- delayed family formation, usually a harbinger and motivator of thrift and homebuilding;
- lower relative minimum wages; and
- higher shares of compensation taken out to pay for Social Security and health care, with less left over to save.
Politicians of both parties are loathe to admit that America is in decline, even when the evidence is staring them in the face. For that reason the public policy discussion (Social Security, Medicare) has invariably skewed toward preservation of the health, wealth and economic status of retirees and near retirees. As the chart above demonstrates, these groups have already accumulated the lion's share of wealth during the past thirty years. There is no significant legislation addressing what is almost certain to be an economic calamity as millions watch their standards of living deteriorate. Instead what we see is this:
Education has declined in importance in public budgets, post-recession policy has tended to discourage access to homeownership, and pensions and retirement plans still prove inadequate if not in decline for substantial portions of the population.The Urban Institute offers a few, weak policy prescriptions, but what is ultimately needed is a resurgence in domestic investment and higher paying jobs:
With the wage and jobs picture bleak, and fixed pensions largely gone from the private sector, the answer to the conundrum of shoring up savings for younger workers might lie in new government policies, the Urban Institute scholars said. They suggested encouraging retirement accounts by making them automatic unless an employee opted out, or modifying the home mortgage interest deduction to push more money toward homeownership for lower-income workers.Of course retirement accounts, automatic or not, are only as good as what young people can afford to put into them. If their wages are being outstripped by the cost of living, health care, child care, etc., "automatic" enrollment in accounts won't make up the difference in any appreciable way. And a mortgage interest deduction for lower-income homeowners won't offset the skyrocketing costs of higher education.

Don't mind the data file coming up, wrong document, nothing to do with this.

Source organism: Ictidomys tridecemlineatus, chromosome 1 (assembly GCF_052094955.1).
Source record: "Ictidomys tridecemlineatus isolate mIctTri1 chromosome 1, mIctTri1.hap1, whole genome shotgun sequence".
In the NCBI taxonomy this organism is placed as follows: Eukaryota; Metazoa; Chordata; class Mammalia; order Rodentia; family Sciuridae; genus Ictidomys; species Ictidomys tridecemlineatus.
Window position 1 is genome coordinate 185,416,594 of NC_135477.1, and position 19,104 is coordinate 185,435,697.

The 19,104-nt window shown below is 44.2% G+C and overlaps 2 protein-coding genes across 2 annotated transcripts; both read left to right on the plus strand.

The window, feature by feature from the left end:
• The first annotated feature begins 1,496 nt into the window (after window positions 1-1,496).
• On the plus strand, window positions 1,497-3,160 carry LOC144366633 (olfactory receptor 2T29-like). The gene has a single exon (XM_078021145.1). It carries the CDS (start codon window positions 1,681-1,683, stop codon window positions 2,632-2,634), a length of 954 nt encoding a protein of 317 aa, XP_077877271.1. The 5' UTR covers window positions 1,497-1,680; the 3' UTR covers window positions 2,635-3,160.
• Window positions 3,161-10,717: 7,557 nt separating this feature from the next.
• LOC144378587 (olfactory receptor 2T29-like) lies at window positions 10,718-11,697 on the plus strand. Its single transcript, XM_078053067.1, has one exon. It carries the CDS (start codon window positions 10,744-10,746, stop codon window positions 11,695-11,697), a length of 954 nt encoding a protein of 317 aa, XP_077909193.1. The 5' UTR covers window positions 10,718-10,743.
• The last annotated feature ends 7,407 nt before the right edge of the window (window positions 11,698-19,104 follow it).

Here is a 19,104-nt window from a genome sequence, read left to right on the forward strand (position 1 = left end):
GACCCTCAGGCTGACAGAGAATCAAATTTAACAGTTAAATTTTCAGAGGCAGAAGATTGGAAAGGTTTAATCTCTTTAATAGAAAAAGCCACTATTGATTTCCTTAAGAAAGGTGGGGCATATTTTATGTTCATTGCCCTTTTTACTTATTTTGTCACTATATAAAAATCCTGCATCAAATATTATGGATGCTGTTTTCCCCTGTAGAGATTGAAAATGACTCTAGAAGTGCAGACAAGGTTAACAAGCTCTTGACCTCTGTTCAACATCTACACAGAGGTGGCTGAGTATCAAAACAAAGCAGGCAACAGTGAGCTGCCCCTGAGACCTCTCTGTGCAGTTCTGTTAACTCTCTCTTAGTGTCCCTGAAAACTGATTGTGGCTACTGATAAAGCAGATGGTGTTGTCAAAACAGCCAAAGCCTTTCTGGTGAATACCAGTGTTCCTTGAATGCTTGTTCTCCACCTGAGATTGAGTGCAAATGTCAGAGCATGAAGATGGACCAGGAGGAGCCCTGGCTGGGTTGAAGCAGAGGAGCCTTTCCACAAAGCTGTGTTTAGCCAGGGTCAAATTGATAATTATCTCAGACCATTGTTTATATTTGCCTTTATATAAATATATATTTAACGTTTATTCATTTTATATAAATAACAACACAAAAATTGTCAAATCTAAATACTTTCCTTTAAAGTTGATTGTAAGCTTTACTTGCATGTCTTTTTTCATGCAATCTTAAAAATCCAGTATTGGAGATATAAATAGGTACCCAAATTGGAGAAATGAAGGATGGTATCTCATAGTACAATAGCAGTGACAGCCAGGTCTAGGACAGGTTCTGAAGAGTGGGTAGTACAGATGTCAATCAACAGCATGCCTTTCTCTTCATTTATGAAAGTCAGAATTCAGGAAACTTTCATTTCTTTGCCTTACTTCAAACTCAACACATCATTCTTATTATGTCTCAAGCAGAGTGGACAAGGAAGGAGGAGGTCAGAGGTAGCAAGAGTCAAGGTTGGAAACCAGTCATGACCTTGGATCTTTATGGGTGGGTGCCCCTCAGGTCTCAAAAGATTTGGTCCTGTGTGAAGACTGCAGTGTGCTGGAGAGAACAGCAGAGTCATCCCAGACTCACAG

For now, millions of younger workers are on their own.
Astonishingly, none of the media coverage of this report appears to allow for the possibility that this phenomenon may affect not only the current generation of twenty and thirty-somethings, but future ones as well. Each generation ultimately transfers what wealth it has (left) to the next, but as they live longer, the parents that these twenty and thirty-somethings will become are going to have little if anything left to pass on to their own children. That in turn will decrease their children's education and job prospects, and the vicious cycle of stagnation and downward mobility continues. Those families that have accumulated substantial wealth over the course of their lives will become more and more isolated socially, culturally and economically from those that have not, and the enormous levels of wealth the country is capable of generating will continue to concentrate into a small segment of the population. If that happens on a scale this large--and there is no reason to suspect that it won't (in fact it already is)--what we will likely see in twenty years is a nation that has become more and more impoverished, with a tiny segment clinging to huge amounts of wealth.
The implications of this trend are as obvious as they are alarming. A generation of aging Gen Y'rs without adequate means to sustain themselves through retirement will necessarily require a broader degree of governmental support, whatever the means. The current fixation of both political parties with curtailing "entitlement" programs in the name of deficit reduction --either by cutting benefits, raising the eligibility ages, or reducing cost-of living adjustments --is not only wrongheaded, but a recipe for societal suicide. If we don't invest our resources and modify our policies in ways that benefit our young people, the American Experiment is going to come to a very bleak end.